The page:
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San Francisco's Bike Sharing Program Slow to Get Rolling

Environmental review processes and logistical issues are delaying the creation of a bike sharing program in San Francisco, announced in February by Mayor Gavin Newsom. Set to start with 50 bikes, some have criticized the program for aiming too low.
April 30, 2009, 2pm PDT | Nate Berg
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"Immediately following the news release - sent after Newsom, on a sister-city trip to Paris, saw that city's successful bike-sharing network - the San Francisco Bicycle Commission and other bicycling advocacy groups decried the small scale of the initial launch. The Parisian Velib system, advocates noted, began with thousands of bicycles.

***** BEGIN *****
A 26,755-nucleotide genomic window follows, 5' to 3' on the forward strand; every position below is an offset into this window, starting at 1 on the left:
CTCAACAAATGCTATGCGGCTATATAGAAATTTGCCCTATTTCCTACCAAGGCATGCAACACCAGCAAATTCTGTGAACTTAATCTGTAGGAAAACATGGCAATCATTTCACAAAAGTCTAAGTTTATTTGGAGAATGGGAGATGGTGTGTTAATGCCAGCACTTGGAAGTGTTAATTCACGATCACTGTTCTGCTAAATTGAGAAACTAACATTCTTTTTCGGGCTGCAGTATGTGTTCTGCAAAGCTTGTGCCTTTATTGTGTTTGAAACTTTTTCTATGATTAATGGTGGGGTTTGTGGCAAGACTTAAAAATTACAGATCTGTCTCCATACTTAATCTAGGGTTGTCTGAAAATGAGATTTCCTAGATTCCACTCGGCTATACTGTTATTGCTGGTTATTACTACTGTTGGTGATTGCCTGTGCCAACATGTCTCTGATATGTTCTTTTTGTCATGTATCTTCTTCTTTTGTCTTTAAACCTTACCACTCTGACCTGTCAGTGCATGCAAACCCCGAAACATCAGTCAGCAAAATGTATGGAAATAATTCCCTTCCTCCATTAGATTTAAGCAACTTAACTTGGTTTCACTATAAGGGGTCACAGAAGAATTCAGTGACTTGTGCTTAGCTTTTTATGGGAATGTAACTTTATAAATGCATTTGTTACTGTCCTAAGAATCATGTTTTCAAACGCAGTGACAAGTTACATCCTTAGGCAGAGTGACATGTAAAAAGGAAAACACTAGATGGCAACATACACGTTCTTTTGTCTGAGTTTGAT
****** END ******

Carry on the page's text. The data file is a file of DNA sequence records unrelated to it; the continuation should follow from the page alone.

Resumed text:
'We want to expand bike sharing as much as possible as quickly as possible given the legal constraints that we're under,' said Judson True of the San Francisco Municipal Transportation Agency. 'That (size of program) is what the different private entities involved felt that they could manage initially.'

Officials say that getting the program off the ground involves several logistical issues. The program would be funded by advertising - Clear Channel has expressed interest - and membership fees, meaning that private interests must be taken into account, as well as the actual demand for shared bicycles. Additionally, officials have limited space to build bicycle storage stations.

The city is also constrained by a 2006 court injunction that prohibits any further bicycle development on city property until an environmental review has been completed."

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Published on Wednesday, April 29, 2009 in The Contra Costa Times
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